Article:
Awaji Yumebutai is really an amazing piece of architecture. You’ve also worked on a lot of private residences, haven’t you? All of them have been incredible works that serve as testament to your career.

Thank you very much.

2. A New Style Uniting Nature, People, and Architecture

Are there any projects that you have worked on that stand out in your mind?

The first architectural project I took part in was an apartment complex in Toyonaka, Osaka. Rather than designing a bunch of conventional cookie-cutter one-room apartments, we aimed to create a multi dwelling model for the space. On the northside of the plot, there was a fourteen-storey apartment complex. Besides that, there were a few nagaya rowhouses and a market on the southside. The location was open with a great view.


We positioned the hallway of the complex to face south and let it function as a kind of alley that continued on to an external earthen floor, an internal earthen floor, and then the dwelling’s rooms. Each area was designed as a unique zone with its own character. We created a connecting space between the zones that featured sliding doors or movable walls attached to hanging pipes that allowed the resident to decide the degree of separation between the inside and outside worlds when moved. This system made it possible for inhabitants to customize the view from their residence as well as their desired degree of communication or privacy.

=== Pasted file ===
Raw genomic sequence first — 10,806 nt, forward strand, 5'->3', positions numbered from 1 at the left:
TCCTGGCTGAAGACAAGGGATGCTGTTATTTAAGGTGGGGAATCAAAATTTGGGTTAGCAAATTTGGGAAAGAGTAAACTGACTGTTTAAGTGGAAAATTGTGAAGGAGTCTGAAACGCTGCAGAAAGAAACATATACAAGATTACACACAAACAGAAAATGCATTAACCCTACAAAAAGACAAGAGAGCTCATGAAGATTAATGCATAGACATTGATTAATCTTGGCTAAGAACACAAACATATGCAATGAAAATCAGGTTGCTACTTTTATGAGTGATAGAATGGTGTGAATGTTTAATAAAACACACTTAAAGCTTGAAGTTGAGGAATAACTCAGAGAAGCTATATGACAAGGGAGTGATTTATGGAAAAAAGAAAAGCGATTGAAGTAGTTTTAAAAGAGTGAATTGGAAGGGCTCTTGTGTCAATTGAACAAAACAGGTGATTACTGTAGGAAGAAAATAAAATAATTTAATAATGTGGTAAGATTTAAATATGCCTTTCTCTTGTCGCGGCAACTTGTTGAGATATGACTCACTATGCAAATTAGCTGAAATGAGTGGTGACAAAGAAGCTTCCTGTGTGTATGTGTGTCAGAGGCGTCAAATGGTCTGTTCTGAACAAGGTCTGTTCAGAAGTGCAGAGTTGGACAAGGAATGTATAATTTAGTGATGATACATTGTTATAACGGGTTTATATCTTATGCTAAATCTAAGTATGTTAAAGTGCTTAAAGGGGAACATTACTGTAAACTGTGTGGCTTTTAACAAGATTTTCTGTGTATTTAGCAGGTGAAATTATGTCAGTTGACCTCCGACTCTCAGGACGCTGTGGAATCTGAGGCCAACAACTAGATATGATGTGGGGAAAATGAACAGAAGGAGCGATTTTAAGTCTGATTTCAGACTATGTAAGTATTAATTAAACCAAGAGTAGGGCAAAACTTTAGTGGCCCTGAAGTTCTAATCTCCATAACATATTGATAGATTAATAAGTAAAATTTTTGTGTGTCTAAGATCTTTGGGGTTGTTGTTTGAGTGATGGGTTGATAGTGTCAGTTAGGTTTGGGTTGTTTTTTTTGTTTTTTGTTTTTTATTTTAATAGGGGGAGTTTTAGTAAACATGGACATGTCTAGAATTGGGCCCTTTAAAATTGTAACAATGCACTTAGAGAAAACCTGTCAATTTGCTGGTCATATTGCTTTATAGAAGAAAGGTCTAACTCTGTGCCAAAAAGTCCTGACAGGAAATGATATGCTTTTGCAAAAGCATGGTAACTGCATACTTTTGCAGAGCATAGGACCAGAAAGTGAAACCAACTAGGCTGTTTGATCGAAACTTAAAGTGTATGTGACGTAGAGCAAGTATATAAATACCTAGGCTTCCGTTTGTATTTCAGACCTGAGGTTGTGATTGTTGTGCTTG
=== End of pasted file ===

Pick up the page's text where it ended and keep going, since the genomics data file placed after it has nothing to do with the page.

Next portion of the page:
That’s great that you gave residents the ability to adjust the space according to their lifestyle. What a perk for a multi dwelling unit!

Thank you. This was the first project I worked on after setting up my own firm, so it’s really special to me. The building stands out for the combination of concrete, glass, and metal that make up its appearance. This might be due to the influence of the master, Tadao Ando. *Laughs.*

Looking at the many works of Mr. Ando, there seems to be a time when his style changed. Have you noticed any changes in your style over the years?

Now that I think of it, there was a private residence that I worked on in 2007 that may have signified a change in my style. Unfortunately, the project never came to life, but I was trying to build an eight-storey structure on 30 square meters of land.

30 square meters! That’s an incredibly narrow plot.

At the time, I was considering whether we could apply the natural structure of trees and plants to architecture. I was looking at architecture as a part of nature in the broadest sense, meaning all things existing in the universe, including humans. The project had a lot of experimental elements to it.

Aiming for an eight-storey structure must have really raised the level of difficulty.